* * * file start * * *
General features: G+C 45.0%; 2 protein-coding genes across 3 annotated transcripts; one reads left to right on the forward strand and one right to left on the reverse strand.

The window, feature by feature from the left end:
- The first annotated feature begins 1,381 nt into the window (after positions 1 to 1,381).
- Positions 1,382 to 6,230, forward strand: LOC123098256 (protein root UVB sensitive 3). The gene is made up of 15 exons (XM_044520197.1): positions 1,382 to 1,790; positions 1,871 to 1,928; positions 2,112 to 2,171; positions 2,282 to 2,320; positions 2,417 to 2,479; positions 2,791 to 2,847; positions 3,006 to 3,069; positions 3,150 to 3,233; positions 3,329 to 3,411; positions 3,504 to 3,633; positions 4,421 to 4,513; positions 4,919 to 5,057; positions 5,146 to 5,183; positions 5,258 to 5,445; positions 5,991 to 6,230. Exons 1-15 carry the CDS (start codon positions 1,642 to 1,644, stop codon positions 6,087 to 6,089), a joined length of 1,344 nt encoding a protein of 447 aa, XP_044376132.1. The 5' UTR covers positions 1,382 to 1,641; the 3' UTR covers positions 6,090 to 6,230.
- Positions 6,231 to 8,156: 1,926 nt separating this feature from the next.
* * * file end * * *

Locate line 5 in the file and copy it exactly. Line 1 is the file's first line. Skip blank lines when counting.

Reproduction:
- Positions 6,231 to 8,156: 1,926 nt separating this feature from the next.